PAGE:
Our only remaining option is public shaming, the type that's involuntary and dreaded. Maybe even throw some rotten fruit at them. Let dogs pee on their shoes. Whatever it takes.

Let's start a grassroots effort here. It might not work, but it would be a good outlet for our frustration.

That's some bad hat, Harry

I have some challenges follicle-wise, and as I've gotten older, I've taken to wearing some hats, not necessarily to be stylish, more to ward off melanoma in the summer and ice dome in the winter.

That said, I'm not uptight about my baldness - it's only hair. Some people might feel differently.

Enter the flair hair visor.

Perch this baby on the top of your head, and there's no such thing as a bad hair day. Of course, passers-by may thump you on the noggin with a stick, believing they are saving your life by killing that pesky muskrat that's attacked you, but no one said fashion was easy or safe.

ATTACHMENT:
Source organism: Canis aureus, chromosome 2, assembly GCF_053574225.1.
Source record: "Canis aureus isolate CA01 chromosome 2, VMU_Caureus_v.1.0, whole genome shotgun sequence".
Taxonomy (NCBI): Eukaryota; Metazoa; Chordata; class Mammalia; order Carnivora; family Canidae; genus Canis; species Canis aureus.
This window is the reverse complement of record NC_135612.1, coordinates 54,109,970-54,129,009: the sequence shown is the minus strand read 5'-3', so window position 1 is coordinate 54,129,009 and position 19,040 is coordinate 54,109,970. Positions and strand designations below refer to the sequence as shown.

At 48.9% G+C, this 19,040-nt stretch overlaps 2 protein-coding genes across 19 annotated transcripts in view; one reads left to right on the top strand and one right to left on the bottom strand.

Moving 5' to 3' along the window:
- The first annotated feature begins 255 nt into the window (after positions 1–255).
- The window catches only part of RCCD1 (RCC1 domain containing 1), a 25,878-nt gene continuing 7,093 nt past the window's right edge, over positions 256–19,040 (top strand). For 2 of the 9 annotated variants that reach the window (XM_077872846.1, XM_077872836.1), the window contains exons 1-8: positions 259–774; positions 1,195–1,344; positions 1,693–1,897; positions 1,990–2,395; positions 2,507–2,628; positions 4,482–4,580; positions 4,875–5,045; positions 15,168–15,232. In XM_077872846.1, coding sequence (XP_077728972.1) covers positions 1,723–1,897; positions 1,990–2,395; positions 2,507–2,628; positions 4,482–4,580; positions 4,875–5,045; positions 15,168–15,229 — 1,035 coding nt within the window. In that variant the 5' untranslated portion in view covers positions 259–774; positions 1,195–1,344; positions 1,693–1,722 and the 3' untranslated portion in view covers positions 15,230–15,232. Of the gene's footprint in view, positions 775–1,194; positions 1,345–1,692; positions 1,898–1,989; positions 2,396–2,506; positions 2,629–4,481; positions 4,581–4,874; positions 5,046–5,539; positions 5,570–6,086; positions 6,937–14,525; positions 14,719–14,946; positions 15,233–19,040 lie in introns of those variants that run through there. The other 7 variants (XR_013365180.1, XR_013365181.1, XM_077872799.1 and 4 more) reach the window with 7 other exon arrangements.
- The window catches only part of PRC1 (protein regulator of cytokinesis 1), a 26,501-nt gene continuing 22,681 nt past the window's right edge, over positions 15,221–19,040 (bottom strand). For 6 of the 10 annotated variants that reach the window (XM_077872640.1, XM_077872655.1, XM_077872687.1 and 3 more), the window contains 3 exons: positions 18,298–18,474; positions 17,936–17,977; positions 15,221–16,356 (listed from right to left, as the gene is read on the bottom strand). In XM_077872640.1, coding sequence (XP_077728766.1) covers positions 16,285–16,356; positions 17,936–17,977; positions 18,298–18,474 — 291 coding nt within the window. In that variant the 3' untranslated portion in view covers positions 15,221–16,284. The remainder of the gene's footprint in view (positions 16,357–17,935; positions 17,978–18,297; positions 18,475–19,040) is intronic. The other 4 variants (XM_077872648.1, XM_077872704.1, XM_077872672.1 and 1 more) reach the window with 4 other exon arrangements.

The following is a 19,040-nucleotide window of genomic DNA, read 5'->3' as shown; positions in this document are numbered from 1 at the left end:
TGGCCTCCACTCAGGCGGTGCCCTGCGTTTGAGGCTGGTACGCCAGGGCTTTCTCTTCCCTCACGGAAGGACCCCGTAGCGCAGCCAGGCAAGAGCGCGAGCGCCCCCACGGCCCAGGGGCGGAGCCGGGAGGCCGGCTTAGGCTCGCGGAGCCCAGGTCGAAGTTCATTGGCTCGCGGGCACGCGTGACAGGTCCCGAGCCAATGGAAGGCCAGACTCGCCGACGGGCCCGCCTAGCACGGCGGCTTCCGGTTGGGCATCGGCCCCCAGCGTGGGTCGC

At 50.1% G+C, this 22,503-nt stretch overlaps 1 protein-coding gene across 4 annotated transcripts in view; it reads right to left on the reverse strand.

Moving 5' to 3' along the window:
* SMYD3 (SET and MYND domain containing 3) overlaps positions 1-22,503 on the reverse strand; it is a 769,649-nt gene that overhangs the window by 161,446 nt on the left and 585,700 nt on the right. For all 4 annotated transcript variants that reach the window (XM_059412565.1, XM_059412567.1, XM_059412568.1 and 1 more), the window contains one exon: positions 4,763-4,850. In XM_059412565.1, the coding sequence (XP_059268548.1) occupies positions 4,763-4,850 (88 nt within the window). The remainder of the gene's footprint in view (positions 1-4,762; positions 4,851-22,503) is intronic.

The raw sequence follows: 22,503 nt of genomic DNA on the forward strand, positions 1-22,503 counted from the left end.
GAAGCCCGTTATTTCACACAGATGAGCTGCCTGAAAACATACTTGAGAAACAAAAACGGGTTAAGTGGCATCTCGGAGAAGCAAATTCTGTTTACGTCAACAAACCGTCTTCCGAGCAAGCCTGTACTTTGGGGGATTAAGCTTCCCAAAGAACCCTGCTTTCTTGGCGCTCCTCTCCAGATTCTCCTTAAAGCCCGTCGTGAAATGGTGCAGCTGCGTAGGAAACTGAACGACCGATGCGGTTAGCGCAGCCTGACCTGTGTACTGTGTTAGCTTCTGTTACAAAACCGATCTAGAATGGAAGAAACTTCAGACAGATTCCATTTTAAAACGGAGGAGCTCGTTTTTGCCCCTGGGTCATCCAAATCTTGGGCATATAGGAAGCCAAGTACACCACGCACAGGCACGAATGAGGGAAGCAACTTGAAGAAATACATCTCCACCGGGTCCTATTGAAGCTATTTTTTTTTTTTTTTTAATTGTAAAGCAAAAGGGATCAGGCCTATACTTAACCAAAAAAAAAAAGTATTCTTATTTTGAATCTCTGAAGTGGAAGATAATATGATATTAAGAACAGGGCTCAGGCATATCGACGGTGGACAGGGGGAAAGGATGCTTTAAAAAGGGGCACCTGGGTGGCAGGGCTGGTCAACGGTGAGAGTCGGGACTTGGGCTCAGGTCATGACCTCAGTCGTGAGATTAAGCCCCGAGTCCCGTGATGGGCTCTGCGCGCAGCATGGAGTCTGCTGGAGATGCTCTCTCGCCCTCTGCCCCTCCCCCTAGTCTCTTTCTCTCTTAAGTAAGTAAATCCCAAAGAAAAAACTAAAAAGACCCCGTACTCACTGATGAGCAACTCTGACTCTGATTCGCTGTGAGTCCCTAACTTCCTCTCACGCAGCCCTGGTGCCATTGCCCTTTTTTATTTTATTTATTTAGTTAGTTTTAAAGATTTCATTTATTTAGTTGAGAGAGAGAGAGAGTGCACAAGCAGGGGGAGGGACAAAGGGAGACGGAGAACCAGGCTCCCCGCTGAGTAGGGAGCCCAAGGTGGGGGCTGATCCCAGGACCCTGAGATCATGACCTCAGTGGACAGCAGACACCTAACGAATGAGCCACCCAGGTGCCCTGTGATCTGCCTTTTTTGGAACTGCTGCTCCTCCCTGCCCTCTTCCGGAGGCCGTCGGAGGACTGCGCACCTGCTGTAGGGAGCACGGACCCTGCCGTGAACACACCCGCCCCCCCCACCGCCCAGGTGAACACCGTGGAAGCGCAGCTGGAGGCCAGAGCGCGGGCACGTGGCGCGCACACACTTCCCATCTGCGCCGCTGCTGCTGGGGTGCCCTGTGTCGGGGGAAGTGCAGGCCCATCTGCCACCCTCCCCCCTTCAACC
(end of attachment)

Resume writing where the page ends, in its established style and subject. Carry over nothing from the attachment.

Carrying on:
Where People Stand

Wednesday, November 19, 2008

Freaky Japanese Piggy Bank

Dream Girl Assassin

Stupid Is as Stupid Does, Sir

They just don't get it. Even Forrest Gump could have figured this out.

You're on your way to Washington to beg for $25 billion to shore up your faltering auto manufacturing businesses. The eyes of the world will be on you. It's been a rough twenty years, because you've failed to adapt to a changing market.

Earlier giveaways to corporate executives and labor unions with no thought of sustainability have left your industry crippled. The credit squeeze has exacerbated the downward spiral of new car sales, pressing down on the accelerator right after record gasoline prices drove American's away from purchasing high-end, low mileage SUVs that were your profit centers.

So what do you do? Fly private jets to the hearings.

"There is a delicious irony in seeing private luxury jets flying into Washington, D.C., and people coming off of them with tin cups in their hand, saying that they're going to be trimming down and streamlining their businesses," Rep. Gary Ackerman, D-New York, told the chief executive officers of Ford, Chrysler and General Motors at a hearing of the House Financial Services Committee.

Corporate heads often take private aircraft for "security reasons", but they weren't flying to Iran. They were traveling beggers. And spending $20,000 on a private jet trip instead of dropping $500 on a round-trip commercial carrier tells us all we need to know about these guys.